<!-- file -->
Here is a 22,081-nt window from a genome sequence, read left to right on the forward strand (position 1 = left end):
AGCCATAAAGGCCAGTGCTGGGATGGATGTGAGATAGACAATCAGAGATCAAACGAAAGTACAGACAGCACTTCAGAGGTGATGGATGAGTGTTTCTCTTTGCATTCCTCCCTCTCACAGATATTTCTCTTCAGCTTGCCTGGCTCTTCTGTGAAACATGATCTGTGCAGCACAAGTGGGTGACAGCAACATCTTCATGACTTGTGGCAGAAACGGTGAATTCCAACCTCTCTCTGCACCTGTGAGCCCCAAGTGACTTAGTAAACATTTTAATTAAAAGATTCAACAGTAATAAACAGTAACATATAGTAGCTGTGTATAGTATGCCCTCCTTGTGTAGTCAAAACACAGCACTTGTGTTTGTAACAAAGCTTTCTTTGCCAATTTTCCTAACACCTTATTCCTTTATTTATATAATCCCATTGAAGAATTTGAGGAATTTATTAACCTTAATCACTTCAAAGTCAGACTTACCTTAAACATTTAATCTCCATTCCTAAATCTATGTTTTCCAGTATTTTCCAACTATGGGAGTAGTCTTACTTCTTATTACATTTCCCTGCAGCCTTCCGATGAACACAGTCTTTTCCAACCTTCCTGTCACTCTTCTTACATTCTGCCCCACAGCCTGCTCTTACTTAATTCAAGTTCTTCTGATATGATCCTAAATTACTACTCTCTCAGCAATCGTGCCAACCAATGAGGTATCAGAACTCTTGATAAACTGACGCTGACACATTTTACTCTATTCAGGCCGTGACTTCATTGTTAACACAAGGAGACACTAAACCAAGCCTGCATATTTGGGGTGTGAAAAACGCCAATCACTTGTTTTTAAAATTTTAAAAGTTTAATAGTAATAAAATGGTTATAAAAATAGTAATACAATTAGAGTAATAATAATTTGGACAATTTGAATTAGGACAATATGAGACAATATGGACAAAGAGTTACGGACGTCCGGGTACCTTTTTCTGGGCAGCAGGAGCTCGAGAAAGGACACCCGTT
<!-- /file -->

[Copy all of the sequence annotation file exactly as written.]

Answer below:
Here is a 22,081-nt window from a genome sequence, read left to right on the forward strand (position 1 = left end):
AGCCATAAAGGCCAGTGCTGGGATGGATGTGAGATAGACAATCAGAGATCAAACGAAAGTACAGACAGCACTTCAGAGGTGATGGATGAGTGTTTCTCTTTGCATTCCTCCCTCTCACAGATATTTCTCTTCAGCTTGCCTGGCTCTTCTGTGAAACATGATCTGTGCAGCACAAGTGGGTGACAGCAACATCTTCATGACTTGTGGCAGAAACGGTGAATTCCAACCTCTCTCTGCACCTGTGAGCCCCAAGTGACTTAGTAAACATTTTAATTAAAAGATTCAACAGTAATAAACAGTAACATATAGTAGCTGTGTATAGTATGCCCTCCTTGTGTAGTCAAAACACAGCACTTGTGTTTGTAACAAAGCTTTCTTTGCCAATTTTCCTAACACCTTATTCCTTTATTTATATAATCCCATTGAAGAATTTGAGGAATTTATTAACCTTAATCACTTCAAAGTCAGACTTACCTTAAACATTTAATCTCCATTCCTAAATCTATGTTTTCCAGTATTTTCCAACTATGGGAGTAGTCTTACTTCTTATTACATTTCCCTGCAGCCTTCCGATGAACACAGTCTTTTCCAACCTTCCTGTCACTCTTCTTACATTCTGCCCCACAGCCTGCTCTTACTTAATTCAAGTTCTTCTGATATGATCCTAAATTACTACTCTCTCAGCAATCGTGCCAACCAATGAGGTATCAGAACTCTTGATAAACTGACGCTGACACATTTTACTCTATTCAGGCCGTGACTTCATTGTTAACACAAGGAGACACTAAACCAAGCCTGCATATTTGGGGTGTGAAAAACGCCAATCACTTGTTTTTAAAATTTTAAAAGTTTAATAGTAATAAAATGGTTATAAAAATAGTAATACAATTAGAGTAATAATAATTTGGACAATTTGAATTAGGACAATATGAGACAATATGGACAAAGAGTTACGGACGTCCGGGTACCTTTTTCTGGGCAGCAGGAGCTCGAGAAAGGACACCCGTT